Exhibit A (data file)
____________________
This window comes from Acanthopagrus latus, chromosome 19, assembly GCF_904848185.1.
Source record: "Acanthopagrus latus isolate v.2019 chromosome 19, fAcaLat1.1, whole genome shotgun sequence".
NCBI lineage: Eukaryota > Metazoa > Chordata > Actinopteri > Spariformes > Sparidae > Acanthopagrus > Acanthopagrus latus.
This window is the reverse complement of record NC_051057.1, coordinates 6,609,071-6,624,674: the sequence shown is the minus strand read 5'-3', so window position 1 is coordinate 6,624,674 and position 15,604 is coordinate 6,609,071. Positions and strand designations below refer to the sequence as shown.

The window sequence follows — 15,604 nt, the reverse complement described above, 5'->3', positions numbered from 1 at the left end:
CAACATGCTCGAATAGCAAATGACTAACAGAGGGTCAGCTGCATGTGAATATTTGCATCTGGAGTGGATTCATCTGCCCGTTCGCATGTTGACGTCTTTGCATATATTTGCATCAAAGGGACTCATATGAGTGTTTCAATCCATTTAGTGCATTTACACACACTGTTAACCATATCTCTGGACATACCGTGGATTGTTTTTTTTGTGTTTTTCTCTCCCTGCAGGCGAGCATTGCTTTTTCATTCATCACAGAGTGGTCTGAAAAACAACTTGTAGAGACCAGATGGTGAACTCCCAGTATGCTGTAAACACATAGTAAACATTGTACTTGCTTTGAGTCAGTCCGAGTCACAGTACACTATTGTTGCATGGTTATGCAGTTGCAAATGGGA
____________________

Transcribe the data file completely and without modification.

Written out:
This window comes from Acanthopagrus latus, chromosome 19, assembly GCF_904848185.1.
Source record: "Acanthopagrus latus isolate v.2019 chromosome 19, fAcaLat1.1, whole genome shotgun sequence".
NCBI lineage: Eukaryota > Metazoa > Chordata > Actinopteri > Spariformes > Sparidae > Acanthopagrus > Acanthopagrus latus.
This window is the reverse complement of record NC_051057.1, coordinates 6,609,071-6,624,674: the sequence shown is the minus strand read 5'-3', so window position 1 is coordinate 6,624,674 and position 15,604 is coordinate 6,609,071. Positions and strand designations below refer to the sequence as shown.

The window sequence follows — 15,604 nt, the reverse complement described above, 5'->3', positions numbered from 1 at the left end:
CAACATGCTCGAATAGCAAATGACTAACAGAGGGTCAGCTGCATGTGAATATTTGCATCTGGAGTGGATTCATCTGCCCGTTCGCATGTTGACGTCTTTGCATATATTTGCATCAAAGGGACTCATATGAGTGTTTCAATCCATTTAGTGCATTTACACACACTGTTAACCATATCTCTGGACATACCGTGGATTGTTTTTTTTGTGTTTTTCTCTCCCTGCAGGCGAGCATTGCTTTTTCATTCATCACAGAGTGGTCTGAAAAACAACTTGTAGAGACCAGATGGTGAACTCCCAGTATGCTGTAAACACATAGTAAACATTGTACTTGCTTTGAGTCAGTCCGAGTCACAGTACACTATTGTTGCATGGTTATGCAGTTGCAAATGGGA